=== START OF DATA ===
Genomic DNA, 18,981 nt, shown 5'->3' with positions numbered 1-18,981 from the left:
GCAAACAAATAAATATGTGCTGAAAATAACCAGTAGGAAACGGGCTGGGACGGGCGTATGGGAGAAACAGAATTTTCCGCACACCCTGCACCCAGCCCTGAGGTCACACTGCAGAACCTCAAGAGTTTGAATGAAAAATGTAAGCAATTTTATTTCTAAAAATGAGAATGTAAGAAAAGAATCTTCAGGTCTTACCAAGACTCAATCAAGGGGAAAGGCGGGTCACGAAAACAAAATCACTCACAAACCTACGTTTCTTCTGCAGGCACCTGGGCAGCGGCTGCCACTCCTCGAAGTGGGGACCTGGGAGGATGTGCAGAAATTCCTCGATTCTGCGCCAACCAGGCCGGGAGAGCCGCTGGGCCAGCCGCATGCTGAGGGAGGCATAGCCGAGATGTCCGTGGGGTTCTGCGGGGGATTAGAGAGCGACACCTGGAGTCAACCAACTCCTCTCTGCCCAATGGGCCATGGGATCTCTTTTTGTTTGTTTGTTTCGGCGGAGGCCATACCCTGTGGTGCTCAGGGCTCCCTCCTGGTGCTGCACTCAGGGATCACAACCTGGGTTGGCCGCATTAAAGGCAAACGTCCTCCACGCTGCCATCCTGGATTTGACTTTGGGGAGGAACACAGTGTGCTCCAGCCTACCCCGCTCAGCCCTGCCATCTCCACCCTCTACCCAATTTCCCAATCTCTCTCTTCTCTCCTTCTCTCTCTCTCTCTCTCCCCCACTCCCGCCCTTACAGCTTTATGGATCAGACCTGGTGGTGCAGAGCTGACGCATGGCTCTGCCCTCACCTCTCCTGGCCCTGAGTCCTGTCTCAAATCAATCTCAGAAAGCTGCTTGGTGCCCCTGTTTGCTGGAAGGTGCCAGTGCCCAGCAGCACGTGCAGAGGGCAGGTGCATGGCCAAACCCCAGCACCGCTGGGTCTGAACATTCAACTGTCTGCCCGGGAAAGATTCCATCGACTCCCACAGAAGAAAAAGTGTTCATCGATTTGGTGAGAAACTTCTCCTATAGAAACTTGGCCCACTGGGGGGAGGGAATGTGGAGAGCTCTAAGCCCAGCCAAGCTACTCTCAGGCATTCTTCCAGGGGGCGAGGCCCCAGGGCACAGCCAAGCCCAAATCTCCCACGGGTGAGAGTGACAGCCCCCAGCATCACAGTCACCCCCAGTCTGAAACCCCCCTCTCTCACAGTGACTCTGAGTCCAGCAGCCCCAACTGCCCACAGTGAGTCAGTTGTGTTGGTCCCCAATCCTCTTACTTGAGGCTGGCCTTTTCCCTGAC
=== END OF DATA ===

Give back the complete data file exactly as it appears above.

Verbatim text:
Genomic DNA, 18,981 nt, shown 5'->3' with positions numbered 1-18,981 from the left:
GCAAACAAATAAATATGTGCTGAAAATAACCAGTAGGAAACGGGCTGGGACGGGCGTATGGGAGAAACAGAATTTTCCGCACACCCTGCACCCAGCCCTGAGGTCACACTGCAGAACCTCAAGAGTTTGAATGAAAAATGTAAGCAATTTTATTTCTAAAAATGAGAATGTAAGAAAAGAATCTTCAGGTCTTACCAAGACTCAATCAAGGGGAAAGGCGGGTCACGAAAACAAAATCACTCACAAACCTACGTTTCTTCTGCAGGCACCTGGGCAGCGGCTGCCACTCCTCGAAGTGGGGACCTGGGAGGATGTGCAGAAATTCCTCGATTCTGCGCCAACCAGGCCGGGAGAGCCGCTGGGCCAGCCGCATGCTGAGGGAGGCATAGCCGAGATGTCCGTGGGGTTCTGCGGGGGATTAGAGAGCGACACCTGGAGTCAACCAACTCCTCTCTGCCCAATGGGCCATGGGATCTCTTTTTGTTTGTTTGTTTCGGCGGAGGCCATACCCTGTGGTGCTCAGGGCTCCCTCCTGGTGCTGCACTCAGGGATCACAACCTGGGTTGGCCGCATTAAAGGCAAACGTCCTCCACGCTGCCATCCTGGATTTGACTTTGGGGAGGAACACAGTGTGCTCCAGCCTACCCCGCTCAGCCCTGCCATCTCCACCCTCTACCCAATTTCCCAATCTCTCTCTTCTCTCCTTCTCTCTCTCTCTCTCTCCCCCACTCCCGCCCTTACAGCTTTATGGATCAGACCTGGTGGTGCAGAGCTGACGCATGGCTCTGCCCTCACCTCTCCTGGCCCTGAGTCCTGTCTCAAATCAATCTCAGAAAGCTGCTTGGTGCCCCTGTTTGCTGGAAGGTGCCAGTGCCCAGCAGCACGTGCAGAGGGCAGGTGCATGGCCAAACCCCAGCACCGCTGGGTCTGAACATTCAACTGTCTGCCCGGGAAAGATTCCATCGACTCCCACAGAAGAAAAAGTGTTCATCGATTTGGTGAGAAACTTCTCCTATAGAAACTTGGCCCACTGGGGGGAGGGAATGTGGAGAGCTCTAAGCCCAGCCAAGCTACTCTCAGGCATTCTTCCAGGGGGCGAGGCCCCAGGGCACAGCCAAGCCCAAATCTCCCACGGGTGAGAGTGACAGCCCCCAGCATCACAGTCACCCCCAGTCTGAAACCCCCCTCTCTCACAGTGACTCTGAGTCCAGCAGCCCCAACTGCCCACAGTGAGTCAGTTGTGTTGGTCCCCAATCCTCTTACTTGAGGCTGGCCTTTTCCCTGAC